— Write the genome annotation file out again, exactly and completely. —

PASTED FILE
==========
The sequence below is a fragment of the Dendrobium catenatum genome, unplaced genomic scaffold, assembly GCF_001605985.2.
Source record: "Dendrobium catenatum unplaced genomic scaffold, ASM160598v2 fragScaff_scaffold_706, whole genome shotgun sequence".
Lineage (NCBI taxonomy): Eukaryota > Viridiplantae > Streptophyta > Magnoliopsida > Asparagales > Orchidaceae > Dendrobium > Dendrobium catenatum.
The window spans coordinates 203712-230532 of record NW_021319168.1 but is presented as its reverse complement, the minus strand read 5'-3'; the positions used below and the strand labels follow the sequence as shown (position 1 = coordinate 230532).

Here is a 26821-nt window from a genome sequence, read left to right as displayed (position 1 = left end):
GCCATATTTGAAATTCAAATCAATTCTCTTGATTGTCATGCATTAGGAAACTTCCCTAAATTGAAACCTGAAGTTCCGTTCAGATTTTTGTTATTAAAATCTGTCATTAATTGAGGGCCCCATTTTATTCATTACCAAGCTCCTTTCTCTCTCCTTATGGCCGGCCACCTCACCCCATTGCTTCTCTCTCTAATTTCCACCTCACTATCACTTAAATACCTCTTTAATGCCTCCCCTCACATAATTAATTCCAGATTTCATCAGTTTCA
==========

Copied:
The sequence below is a fragment of the Dendrobium catenatum genome, unplaced genomic scaffold, assembly GCF_001605985.2.
Source record: "Dendrobium catenatum unplaced genomic scaffold, ASM160598v2 fragScaff_scaffold_706, whole genome shotgun sequence".
Lineage (NCBI taxonomy): Eukaryota > Viridiplantae > Streptophyta > Magnoliopsida > Asparagales > Orchidaceae > Dendrobium > Dendrobium catenatum.
The window spans coordinates 203712-230532 of record NW_021319168.1 but is presented as its reverse complement, the minus strand read 5'-3'; the positions used below and the strand labels follow the sequence as shown (position 1 = coordinate 230532).

Here is a 26821-nt window from a genome sequence, read left to right as displayed (position 1 = left end):
GCCATATTTGAAATTCAAATCAATTCTCTTGATTGTCATGCATTAGGAAACTTCCCTAAATTGAAACCTGAAGTTCCGTTCAGATTTTTGTTATTAAAATCTGTCATTAATTGAGGGCCCCATTTTATTCATTACCAAGCTCCTTTCTCTCTCCTTATGGCCGGCCACCTCACCCCATTGCTTCTCTCTCTAATTTCCACCTCACTATCACTTAAATACCTCTTTAATGCCTCCCCTCACATAATTAATTCCAGATTTCATCAGTTTCA